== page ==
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J Strength Cond Res. Author manuscript; available in PMC 2012 May 1.
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PMCID: PMC3081386

Maximal Heart Rate Prediction in Adults that are Overweight or Obese


An accurate predictor of maximal heart rate (MHR) is necessary to prescribe safe and effective exercise in those considered overweight and obese when actual measurement of MHR is unavailable or contraindicated. To date, accuracy of MHR prediction equations in individuals that are overweight or obese has not been well established. The purpose of this study was to examine the accuracy of three equations for predicting MHR in adults that are overweight or obese. One-hundred seventy three sedentary adults that were overweight or obese enrolled in weight loss study and performed a VO2peak treadmill test prior to the start of the weight loss treatment. A total of 132 of the 173 participants met conditions for achieving maximal exercise testing criteria and were included in this study. MHR values determined from VO2peak treadmill tests were compared across gender, age and weight status to the following prediction equations: 1) 220 − age, 2) 208 − 0.7 × age, and 3) 200 − 0.48 × age. Among 20-40 year old participants, actual MHR averaged 180 ± 9 beats per minute (BPM) and was overestimated (p < 0.001) at 186 ± 5 BPM with the 220 - age equation. Weight status did not affect predictive accuracy of any of the three equations. For all participants, the equation, 200 − 0.48 × age estimated MHR to be 178 ± 4 BPM, which was greater than the actual (175 ± 12, p = 0.005). Prediction equations showed close agreement to actual MHR, with 208 − 0.7 × age being the most accurate.

Keywords: obesity, exercise prescription, exercise testing, accuracy, equations


According to the latest NHANES data, over 60% of adults in the United States are classified as overweight (Body Mass Index (BMI) > 25kg/m2), while fully 30% now meet the criteria for obese (BMI > 30kg/m2) (6). Considering individuals that are obese are more likely to remain inactive (3), there is a need to develop programs to prevent weight gain, which also lead to long-term weight loss (8). Consideration of the appropriate intensity, amount and type of exercise is important in a population whose principle objectives are long-term weight loss and maintenance.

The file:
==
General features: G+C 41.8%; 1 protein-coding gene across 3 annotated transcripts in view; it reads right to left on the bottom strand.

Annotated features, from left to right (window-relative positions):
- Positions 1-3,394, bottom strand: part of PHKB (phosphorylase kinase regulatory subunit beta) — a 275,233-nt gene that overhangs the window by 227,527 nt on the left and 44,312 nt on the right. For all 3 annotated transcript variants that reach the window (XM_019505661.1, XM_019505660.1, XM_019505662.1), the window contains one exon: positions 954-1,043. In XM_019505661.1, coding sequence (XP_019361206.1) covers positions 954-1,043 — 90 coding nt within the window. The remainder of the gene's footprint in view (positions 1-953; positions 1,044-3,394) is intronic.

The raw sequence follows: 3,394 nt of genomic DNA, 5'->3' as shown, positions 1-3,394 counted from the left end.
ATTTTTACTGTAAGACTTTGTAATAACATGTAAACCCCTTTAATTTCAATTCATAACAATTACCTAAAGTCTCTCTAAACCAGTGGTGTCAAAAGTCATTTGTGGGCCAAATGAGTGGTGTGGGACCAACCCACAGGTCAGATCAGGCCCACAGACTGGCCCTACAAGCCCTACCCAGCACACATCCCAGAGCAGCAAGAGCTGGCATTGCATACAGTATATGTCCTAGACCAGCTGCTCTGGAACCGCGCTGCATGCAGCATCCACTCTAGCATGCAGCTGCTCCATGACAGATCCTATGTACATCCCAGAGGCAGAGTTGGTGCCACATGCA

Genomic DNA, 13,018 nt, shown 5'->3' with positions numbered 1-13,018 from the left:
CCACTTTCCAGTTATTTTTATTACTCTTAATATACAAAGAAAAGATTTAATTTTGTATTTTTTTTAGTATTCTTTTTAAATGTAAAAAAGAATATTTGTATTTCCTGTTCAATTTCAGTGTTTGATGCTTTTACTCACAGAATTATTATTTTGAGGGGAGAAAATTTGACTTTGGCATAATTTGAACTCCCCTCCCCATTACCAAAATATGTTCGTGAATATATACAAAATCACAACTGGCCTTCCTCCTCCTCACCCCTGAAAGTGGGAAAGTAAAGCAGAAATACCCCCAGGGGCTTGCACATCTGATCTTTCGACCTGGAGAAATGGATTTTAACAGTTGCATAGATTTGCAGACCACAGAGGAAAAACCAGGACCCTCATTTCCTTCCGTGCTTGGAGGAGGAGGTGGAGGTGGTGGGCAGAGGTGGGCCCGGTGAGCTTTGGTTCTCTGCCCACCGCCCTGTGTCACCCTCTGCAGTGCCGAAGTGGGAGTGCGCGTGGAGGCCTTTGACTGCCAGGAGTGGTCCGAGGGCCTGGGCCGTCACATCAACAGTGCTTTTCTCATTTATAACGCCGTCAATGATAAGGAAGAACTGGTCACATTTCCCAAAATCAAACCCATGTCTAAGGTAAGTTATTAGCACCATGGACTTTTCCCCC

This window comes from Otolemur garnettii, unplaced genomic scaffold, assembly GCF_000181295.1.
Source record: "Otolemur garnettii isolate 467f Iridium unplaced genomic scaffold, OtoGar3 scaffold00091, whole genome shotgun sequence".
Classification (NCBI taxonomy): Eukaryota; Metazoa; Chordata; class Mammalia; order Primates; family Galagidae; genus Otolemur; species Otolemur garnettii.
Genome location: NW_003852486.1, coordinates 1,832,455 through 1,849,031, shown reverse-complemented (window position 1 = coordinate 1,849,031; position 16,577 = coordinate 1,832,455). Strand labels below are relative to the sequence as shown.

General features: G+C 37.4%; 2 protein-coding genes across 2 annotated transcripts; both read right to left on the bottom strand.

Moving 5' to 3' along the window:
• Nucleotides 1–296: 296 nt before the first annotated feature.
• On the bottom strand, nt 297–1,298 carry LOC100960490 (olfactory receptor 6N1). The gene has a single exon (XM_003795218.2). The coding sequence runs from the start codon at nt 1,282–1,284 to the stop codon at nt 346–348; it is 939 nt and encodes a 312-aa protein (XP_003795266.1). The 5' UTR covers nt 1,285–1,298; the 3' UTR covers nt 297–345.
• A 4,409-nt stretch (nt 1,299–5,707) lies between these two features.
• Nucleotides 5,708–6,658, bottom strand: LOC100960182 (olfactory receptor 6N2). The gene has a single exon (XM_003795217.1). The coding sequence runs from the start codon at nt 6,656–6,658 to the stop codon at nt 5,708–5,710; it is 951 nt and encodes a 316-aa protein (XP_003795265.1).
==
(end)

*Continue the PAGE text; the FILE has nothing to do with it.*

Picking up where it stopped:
Typically, exercise intensity is prescribed by using a training heart rate (THR), determined by taking a percentage of the maximal heart rate (MHR) of an individual. The Karvonen formula is commonly used to prescribe exercise, where THR = [(MHR − Resting Heart Rate) × .60 to .80] + Resting Heart Rate (12). Therefore, an accurate prediction of MHR is needed in order to clearly define exercise prescriptions that ensure safety while eliciting desired training effects. When maximal exercise testing is not available or is contraindicated, health care professionals most often rely on the age-predicted equation, 220 − age, to predict MHR without regard for the gender of the individual, or the presence of overweight or obesity. Tanaka and colleagues (14) found the age-predicted equation to significantly underestimate MHR in healthy, non-medicated adults above the age of 40 years. Using regression analysis on data from a large sample of men and women, they reported that 208 − 0.7 × age was a more accurate predictor of MHR (14). To our knowledge, Miller et al. (12) were the first to describe the relationship between MHR and age in adults that are obese. Based on results of a study by Miller and colleagues, 220 − age can be used to predict MHR in individuals of normal weight, but the authors propose that health care professionals use 200 − 0.48 × age for predicting MHR in participants considered to be obese.

Further study is required to validate the accuracy of these new equations before they can replace 220 − age as part of the common protocol for exercise prescriptions designed for obese adults. Accordingly, the purpose of the present investigation was to compare the accuracy of the Tanaka et al. (14), Miller et al. (12) and 220 − age equations for predicting MHR in a group of men and women with a wide age range considered sedentary and overweight or obese.


Experimental Approach to the Problem